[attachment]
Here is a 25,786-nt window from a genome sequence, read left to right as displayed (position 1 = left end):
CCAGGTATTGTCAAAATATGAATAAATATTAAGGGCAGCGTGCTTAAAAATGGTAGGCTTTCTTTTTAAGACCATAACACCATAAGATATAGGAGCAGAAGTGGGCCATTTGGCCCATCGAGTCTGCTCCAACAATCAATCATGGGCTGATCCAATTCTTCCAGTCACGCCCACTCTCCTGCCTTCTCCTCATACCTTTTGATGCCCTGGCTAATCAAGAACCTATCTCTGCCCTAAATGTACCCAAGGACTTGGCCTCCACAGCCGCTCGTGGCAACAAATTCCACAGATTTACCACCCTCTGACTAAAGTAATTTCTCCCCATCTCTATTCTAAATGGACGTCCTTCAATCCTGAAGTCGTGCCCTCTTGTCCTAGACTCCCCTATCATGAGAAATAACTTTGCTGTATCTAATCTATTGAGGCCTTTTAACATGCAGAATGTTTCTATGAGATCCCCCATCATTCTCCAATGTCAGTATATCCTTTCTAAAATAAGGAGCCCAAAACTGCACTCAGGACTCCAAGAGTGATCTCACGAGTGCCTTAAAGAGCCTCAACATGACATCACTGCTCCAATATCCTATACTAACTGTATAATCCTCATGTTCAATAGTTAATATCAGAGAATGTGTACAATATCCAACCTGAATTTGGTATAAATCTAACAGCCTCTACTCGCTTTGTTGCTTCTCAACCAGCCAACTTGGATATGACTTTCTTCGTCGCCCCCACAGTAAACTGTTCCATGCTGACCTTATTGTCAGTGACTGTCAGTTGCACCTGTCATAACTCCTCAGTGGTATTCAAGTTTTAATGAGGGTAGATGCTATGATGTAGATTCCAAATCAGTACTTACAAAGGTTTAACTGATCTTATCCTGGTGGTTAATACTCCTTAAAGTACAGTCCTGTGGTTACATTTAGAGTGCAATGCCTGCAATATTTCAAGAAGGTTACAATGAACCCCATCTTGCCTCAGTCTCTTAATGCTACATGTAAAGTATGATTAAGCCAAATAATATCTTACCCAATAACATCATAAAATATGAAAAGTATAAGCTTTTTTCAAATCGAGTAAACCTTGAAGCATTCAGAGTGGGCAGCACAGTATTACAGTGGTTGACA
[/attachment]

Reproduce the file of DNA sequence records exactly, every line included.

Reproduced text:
Here is a 25,786-nt window from a genome sequence, read left to right as displayed (position 1 = left end):
CCAGGTATTGTCAAAATATGAATAAATATTAAGGGCAGCGTGCTTAAAAATGGTAGGCTTTCTTTTTAAGACCATAACACCATAAGATATAGGAGCAGAAGTGGGCCATTTGGCCCATCGAGTCTGCTCCAACAATCAATCATGGGCTGATCCAATTCTTCCAGTCACGCCCACTCTCCTGCCTTCTCCTCATACCTTTTGATGCCCTGGCTAATCAAGAACCTATCTCTGCCCTAAATGTACCCAAGGACTTGGCCTCCACAGCCGCTCGTGGCAACAAATTCCACAGATTTACCACCCTCTGACTAAAGTAATTTCTCCCCATCTCTATTCTAAATGGACGTCCTTCAATCCTGAAGTCGTGCCCTCTTGTCCTAGACTCCCCTATCATGAGAAATAACTTTGCTGTATCTAATCTATTGAGGCCTTTTAACATGCAGAATGTTTCTATGAGATCCCCCATCATTCTCCAATGTCAGTATATCCTTTCTAAAATAAGGAGCCCAAAACTGCACTCAGGACTCCAAGAGTGATCTCACGAGTGCCTTAAAGAGCCTCAACATGACATCACTGCTCCAATATCCTATACTAACTGTATAATCCTCATGTTCAATAGTTAATATCAGAGAATGTGTACAATATCCAACCTGAATTTGGTATAAATCTAACAGCCTCTACTCGCTTTGTTGCTTCTCAACCAGCCAACTTGGATATGACTTTCTTCGTCGCCCCCACAGTAAACTGTTCCATGCTGACCTTATTGTCAGTGACTGTCAGTTGCACCTGTCATAACTCCTCAGTGGTATTCAAGTTTTAATGAGGGTAGATGCTATGATGTAGATTCCAAATCAGTACTTACAAAGGTTTAACTGATCTTATCCTGGTGGTTAATACTCCTTAAAGTACAGTCCTGTGGTTACATTTAGAGTGCAATGCCTGCAATATTTCAAGAAGGTTACAATGAACCCCATCTTGCCTCAGTCTCTTAATGCTACATGTAAAGTATGATTAAGCCAAATAATATCTTACCCAATAACATCATAAAATATGAAAAGTATAAGCTTTTTTCAAATCGAGTAAACCTTGAAGCATTCAGAGTGGGCAGCACAGTATTACAGTGGTTGACA